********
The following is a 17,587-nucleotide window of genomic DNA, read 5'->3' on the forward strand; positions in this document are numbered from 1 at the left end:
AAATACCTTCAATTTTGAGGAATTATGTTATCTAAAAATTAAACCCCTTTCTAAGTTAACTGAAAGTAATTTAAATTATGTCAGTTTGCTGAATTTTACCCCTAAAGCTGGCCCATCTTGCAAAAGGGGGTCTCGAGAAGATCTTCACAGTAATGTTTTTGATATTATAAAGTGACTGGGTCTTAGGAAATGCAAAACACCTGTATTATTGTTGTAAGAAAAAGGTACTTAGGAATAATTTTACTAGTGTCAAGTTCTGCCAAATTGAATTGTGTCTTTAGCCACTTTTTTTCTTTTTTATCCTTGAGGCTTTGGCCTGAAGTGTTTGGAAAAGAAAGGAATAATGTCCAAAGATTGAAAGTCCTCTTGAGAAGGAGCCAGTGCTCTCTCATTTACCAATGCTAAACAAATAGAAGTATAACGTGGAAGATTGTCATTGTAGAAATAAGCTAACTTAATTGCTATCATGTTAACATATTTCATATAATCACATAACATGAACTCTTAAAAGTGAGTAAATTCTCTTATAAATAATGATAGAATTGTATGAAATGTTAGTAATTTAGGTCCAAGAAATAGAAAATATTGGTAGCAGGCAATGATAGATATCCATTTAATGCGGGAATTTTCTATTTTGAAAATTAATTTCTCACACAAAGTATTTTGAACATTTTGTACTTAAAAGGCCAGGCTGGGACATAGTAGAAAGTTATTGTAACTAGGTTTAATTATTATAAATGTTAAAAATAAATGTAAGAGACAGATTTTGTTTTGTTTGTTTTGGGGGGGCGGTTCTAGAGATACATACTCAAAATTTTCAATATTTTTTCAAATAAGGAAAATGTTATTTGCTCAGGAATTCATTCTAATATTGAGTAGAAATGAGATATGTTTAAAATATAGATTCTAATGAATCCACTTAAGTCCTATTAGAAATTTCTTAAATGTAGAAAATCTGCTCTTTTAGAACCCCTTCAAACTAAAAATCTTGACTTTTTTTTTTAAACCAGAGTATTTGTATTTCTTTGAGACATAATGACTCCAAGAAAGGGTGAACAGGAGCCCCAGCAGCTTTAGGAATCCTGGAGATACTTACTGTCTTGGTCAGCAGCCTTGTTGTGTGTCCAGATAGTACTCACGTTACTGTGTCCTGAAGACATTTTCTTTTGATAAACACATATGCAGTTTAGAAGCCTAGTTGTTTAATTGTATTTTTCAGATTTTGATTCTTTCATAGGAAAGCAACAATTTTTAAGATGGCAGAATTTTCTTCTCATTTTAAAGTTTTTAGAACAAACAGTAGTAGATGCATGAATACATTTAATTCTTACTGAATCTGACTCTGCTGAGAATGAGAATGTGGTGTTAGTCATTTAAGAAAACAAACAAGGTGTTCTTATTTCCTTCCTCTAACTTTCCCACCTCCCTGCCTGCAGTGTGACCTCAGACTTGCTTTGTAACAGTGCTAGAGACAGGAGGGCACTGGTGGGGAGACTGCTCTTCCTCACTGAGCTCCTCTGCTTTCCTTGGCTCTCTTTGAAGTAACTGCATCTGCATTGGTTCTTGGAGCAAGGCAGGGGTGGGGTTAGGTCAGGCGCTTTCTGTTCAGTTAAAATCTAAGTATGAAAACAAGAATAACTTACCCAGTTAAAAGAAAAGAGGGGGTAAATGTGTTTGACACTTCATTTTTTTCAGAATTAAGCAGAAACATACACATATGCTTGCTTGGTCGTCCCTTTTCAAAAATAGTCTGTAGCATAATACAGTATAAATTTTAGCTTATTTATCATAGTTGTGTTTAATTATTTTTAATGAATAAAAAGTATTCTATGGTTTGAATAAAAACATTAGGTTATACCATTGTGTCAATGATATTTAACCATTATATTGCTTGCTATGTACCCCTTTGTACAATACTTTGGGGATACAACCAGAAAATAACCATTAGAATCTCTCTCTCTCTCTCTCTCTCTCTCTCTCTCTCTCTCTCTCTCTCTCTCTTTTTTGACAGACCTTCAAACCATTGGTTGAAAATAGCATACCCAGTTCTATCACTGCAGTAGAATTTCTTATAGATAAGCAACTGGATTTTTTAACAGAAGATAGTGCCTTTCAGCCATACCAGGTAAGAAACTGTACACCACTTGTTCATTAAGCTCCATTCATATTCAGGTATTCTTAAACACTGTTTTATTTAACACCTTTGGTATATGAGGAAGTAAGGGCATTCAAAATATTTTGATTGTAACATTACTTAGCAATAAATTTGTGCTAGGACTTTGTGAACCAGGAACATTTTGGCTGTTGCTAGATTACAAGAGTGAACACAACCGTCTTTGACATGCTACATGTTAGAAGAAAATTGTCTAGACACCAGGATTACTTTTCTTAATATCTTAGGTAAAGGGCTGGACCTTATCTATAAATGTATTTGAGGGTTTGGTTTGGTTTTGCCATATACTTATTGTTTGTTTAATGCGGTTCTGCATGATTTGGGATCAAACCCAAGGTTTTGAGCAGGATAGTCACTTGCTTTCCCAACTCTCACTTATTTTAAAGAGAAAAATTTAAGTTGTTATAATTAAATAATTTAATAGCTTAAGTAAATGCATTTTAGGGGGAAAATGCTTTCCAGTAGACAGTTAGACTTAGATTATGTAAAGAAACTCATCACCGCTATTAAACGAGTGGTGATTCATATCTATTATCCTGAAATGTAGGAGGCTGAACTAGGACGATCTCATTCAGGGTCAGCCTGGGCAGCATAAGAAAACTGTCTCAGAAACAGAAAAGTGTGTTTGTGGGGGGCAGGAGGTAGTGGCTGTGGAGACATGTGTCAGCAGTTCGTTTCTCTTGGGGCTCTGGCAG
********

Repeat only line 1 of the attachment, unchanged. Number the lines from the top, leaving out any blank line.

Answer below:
The following is a 17,587-nucleotide window of genomic DNA, read 5'->3' on the forward strand; positions in this document are numbered from 1 at the left end: